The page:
On 23 October 2017, the General Court (GC) dismissed an appeal of the Confédération européenne des associations d’horlogers-réparateurs (CEAHR) against the European Commission's decision to reject its complaint.

CEAHR had complained to the Commission that LVMH Moët Hennessy-Louis Vuitton, Rolex and the Swatch Group (the "luxury brand watchmakers") had engaged in anticompetitive conduct and abused their market power by setting up selective distribution systems for repair services and refusing to supply spare parts to watch repairers that were not part of their authorised repair and maintenance network.

The GC reiterated that selective distribution systems are not considered anticompetitive when they are objectively justified, non-discriminatory and proportionate. Contrary to the appellant's claim, when these conditions are met, there is no need to examine whether selective distribution systems have the effect of "eliminating all competition". In determining whether the selective distribution systems are objectively justified, the Court held, contrary to the view expressed by AG Wahl in the Coty case, that the protection of the brand image alone cannot be a valid justification for the restriction of competition. However, the objective of preserving the quality of the products and ensuring their proper use may justify such a restriction, in which case selective distribution systems are allowed. The Court concluded that the selective distribution systems in place met all the necessary conditions.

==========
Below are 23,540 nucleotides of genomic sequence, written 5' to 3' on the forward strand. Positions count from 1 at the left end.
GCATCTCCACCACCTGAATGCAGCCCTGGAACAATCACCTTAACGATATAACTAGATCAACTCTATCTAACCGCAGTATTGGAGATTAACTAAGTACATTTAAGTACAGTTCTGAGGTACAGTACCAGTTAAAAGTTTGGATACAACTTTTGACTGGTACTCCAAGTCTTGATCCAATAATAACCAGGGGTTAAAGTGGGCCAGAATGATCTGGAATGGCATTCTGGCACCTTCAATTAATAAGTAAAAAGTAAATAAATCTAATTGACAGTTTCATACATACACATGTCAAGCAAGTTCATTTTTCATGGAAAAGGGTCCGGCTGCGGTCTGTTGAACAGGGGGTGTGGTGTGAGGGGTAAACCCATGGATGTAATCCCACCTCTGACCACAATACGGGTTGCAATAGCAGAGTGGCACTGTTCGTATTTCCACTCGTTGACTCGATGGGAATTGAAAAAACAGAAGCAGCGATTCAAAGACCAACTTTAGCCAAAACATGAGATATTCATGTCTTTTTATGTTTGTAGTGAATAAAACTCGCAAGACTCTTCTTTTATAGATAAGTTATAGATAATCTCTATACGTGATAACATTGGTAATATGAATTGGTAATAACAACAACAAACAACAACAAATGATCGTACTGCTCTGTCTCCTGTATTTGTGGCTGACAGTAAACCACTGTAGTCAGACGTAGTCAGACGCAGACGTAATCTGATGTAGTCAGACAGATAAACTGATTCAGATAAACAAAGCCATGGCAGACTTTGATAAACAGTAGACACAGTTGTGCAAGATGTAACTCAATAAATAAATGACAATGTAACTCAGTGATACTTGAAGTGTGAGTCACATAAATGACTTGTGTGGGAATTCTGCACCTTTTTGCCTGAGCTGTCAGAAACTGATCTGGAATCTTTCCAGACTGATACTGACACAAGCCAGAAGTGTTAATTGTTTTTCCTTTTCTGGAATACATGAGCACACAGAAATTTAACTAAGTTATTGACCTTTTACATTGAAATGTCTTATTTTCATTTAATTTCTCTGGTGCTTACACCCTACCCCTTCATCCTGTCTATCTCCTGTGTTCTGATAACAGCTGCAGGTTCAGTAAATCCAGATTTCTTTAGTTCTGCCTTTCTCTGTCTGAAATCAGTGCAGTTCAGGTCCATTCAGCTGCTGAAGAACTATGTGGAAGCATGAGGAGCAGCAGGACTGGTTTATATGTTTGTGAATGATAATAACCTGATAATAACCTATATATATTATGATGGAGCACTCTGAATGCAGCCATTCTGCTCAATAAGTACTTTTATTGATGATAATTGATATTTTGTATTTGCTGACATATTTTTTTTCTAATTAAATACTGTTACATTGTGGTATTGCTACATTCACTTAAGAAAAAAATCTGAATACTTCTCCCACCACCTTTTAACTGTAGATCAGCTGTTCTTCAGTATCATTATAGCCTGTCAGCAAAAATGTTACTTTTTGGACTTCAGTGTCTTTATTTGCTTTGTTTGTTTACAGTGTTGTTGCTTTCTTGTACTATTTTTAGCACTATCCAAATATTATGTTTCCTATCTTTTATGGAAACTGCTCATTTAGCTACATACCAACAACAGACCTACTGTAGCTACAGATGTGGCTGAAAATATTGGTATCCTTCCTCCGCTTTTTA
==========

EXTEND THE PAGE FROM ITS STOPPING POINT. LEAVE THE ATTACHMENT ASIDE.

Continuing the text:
The GC also rejected a claim by CEARH that the refusal to supply amounted to an abuse of dominance because the selective distribution systems lacked any objective justification. In order to establish an abuse under Article 102 TFEU, the refusal to supply by a dominant undertaking must (i) not be objectively justified, (ii) be related to goods and services that are indispensable for the requesting person's activity, and (iii) be likely to eliminate all competition. Consequently, the lack of an objective justification is not in itself sufficient ground for finding an abuse under Article 102 TFEU. The GC confirmed the Commission's finding that there was a very low probability of all effective competition being eliminated.

Finally, CEARH claimed that the Commission did not properly appreciate the market power of the luxury watchmakers. The GC dismissed that claim and ruled that since the Commission had held that the watchmaker's conduct did not qualify as an abuse, the degree of market power of the watchmakers was irrelevant.